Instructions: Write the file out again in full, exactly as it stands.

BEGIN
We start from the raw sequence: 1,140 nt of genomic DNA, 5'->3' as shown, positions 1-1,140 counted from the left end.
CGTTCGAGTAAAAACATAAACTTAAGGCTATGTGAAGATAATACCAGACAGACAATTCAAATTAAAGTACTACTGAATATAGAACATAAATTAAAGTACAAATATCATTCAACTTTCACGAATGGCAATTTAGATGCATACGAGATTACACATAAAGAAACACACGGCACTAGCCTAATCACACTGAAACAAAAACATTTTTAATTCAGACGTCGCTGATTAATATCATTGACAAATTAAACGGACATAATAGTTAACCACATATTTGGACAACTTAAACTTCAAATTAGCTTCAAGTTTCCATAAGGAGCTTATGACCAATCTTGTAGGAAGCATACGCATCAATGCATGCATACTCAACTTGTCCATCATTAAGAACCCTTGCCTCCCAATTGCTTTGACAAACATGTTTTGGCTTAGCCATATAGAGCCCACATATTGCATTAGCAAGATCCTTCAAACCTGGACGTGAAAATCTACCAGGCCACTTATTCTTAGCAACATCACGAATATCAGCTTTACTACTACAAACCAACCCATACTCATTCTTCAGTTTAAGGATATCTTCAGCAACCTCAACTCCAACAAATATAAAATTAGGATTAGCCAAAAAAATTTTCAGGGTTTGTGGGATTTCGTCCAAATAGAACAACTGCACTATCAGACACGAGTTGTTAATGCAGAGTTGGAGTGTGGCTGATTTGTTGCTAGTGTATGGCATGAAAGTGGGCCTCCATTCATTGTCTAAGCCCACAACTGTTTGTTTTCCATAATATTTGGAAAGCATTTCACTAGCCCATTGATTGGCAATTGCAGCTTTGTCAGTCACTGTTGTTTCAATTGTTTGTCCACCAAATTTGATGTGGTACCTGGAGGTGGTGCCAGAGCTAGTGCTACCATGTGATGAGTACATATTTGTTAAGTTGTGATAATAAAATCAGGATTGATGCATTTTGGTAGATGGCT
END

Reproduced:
We start from the raw sequence: 1,140 nt of genomic DNA, 5'->3' as shown, positions 1-1,140 counted from the left end.
CGTTCGAGTAAAAACATAAACTTAAGGCTATGTGAAGATAATACCAGACAGACAATTCAAATTAAAGTACTACTGAATATAGAACATAAATTAAAGTACAAATATCATTCAACTTTCACGAATGGCAATTTAGATGCATACGAGATTACACATAAAGAAACACACGGCACTAGCCTAATCACACTGAAACAAAAACATTTTTAATTCAGACGTCGCTGATTAATATCATTGACAAATTAAACGGACATAATAGTTAACCACATATTTGGACAACTTAAACTTCAAATTAGCTTCAAGTTTCCATAAGGAGCTTATGACCAATCTTGTAGGAAGCATACGCATCAATGCATGCATACTCAACTTGTCCATCATTAAGAACCCTTGCCTCCCAATTGCTTTGACAAACATGTTTTGGCTTAGCCATATAGAGCCCACATATTGCATTAGCAAGATCCTTCAAACCTGGACGTGAAAATCTACCAGGCCACTTATTCTTAGCAACATCACGAATATCAGCTTTACTACTACAAACCAACCCATACTCATTCTTCAGTTTAAGGATATCTTCAGCAACCTCAACTCCAACAAATATAAAATTAGGATTAGCCAAAAAAATTTTCAGGGTTTGTGGGATTTCGTCCAAATAGAACAACTGCACTATCAGACACGAGTTGTTAATGCAGAGTTGGAGTGTGGCTGATTTGTTGCTAGTGTATGGCATGAAAGTGGGCCTCCATTCATTGTCTAAGCCCACAACTGTTTGTTTTCCATAATATTTGGAAAGCATTTCACTAGCCCATTGATTGGCAATTGCAGCTTTGTCAGTCACTGTTGTTTCAATTGTTTGTCCACCAAATTTGATGTGGTACCTGGAGGTGGTGCCAGAGCTAGTGCTACCATGTGATGAGTACATATTTGTTAAGTTGTGATAATAAAATCAGGATTGATGCATTTTGGTAGATGGCT